Vous êtes sur la page 1sur 7


A dvancing knowledge C ultivating potentials C reating success

Recollection for Juniors and Sophomores 2012 Program of Activities

5:00 Arrival and get settled 5:30 Welcome and Introductions/ Opening prayer/ Expectations/ Perfect Square 6:00 Getting to know you activity 7:00 Team building activities/ PROCESSING 8:30 Dinner 9:00 Session #1: with classmates (to be done inside the classroom) to be facilitated by the adviser 10:00 Initiative activities 11:30 Session #2: with classmates (to be done inside the classroom) to be facilitated by the adviser A.M. 5:00 6:30 7:30 8:00 9:30 Breakfast and clean-up Wake Up games and exercise Community building activities Session #3: SAY SOMETHING POSITIVE! Ending Prayer/ Departure/Clean Up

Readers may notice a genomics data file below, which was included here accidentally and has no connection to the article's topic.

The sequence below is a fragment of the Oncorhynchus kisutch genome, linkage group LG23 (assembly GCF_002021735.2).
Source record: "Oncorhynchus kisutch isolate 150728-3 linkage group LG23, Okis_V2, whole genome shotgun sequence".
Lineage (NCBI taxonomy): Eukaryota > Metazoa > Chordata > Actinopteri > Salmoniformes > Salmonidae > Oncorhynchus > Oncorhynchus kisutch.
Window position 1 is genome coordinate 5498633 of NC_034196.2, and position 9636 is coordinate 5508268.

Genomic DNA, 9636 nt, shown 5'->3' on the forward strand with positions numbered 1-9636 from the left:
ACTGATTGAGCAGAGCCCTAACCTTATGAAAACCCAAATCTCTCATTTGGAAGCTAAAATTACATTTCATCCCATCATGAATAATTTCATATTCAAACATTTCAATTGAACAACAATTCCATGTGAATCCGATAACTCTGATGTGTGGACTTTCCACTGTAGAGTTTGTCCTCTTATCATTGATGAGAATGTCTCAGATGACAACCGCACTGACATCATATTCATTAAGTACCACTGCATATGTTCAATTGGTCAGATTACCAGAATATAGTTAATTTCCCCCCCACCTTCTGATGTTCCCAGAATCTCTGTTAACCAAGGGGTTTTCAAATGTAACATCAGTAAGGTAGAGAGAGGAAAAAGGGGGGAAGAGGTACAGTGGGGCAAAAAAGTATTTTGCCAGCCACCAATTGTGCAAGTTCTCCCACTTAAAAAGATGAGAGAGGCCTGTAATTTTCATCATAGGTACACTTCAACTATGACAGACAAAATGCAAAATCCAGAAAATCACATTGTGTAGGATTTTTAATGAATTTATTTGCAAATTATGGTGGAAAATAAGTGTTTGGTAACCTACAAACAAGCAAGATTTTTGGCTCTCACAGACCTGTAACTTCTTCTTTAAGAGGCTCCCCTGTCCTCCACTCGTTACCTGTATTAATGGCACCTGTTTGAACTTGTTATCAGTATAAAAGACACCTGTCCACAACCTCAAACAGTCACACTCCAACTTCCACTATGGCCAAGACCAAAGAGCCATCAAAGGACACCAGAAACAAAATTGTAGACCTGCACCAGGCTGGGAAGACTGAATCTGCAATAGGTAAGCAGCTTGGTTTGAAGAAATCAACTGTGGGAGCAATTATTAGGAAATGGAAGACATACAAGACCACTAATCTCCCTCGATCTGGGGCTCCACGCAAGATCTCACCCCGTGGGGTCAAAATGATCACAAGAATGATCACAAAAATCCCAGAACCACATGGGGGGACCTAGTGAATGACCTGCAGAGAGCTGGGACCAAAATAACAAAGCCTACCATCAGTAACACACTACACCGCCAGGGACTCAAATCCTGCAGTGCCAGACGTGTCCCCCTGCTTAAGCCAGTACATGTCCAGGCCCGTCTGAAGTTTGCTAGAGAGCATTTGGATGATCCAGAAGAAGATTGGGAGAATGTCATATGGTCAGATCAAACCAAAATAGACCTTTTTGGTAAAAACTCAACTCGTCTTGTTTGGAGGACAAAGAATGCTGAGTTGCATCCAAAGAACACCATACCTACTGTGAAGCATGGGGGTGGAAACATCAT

OPENING A. Prayer/ Class Mantra B. Class Expectations C. 8 Classroom Rules/ Rules and Regulations D. Perfect Square The objective is that the group must try to keep their adviser at the center of a perfect square. No matter where he/she is or where he/she moves. The line in front of him/her must always be the line in front of him/her no matter where he/she goes. The same goes for the lines in his/her back, left and right. Getting to Know you Activities A. Icebreaker: SHOE FACTORY Have the group stand in a large circle shoulder to shoulder. Then have everyone remover their shoes and put them in the center. After the group has formed a pile with their shoes, the FACILITATOR has everyone choose two different shoes other than their own. They should put them on their feet and they have to successfully match the shoes and put them in proper pairs by standing next to the individual wearing the other shoe. B. Where I Am Now/ Autobiography Poem Give the students 15 minutes to finish the Where I am Now worksheet. Tell them that they could use Filipino. Contents: 1. The three things I like about being in High School are 2. The three things I would like to change about being in High School are 3. I have made some friends. Two of them are I like them because 4. I have noticed a lot of personal changes and these include 5. The three things I want to accomplish this year are C. Concentric Circle (Sharing) Divide the class into two groups. Have one group make a circle facing outward. The second group then makes a circle around the first group faces inward. Everyone should be facing someone from the other circle. Each person talk to the person across from him/her for a minute or two, before the FACILITATOR yells Switch!. Topics for the sharing are the content of the Where I Am Now worksheet.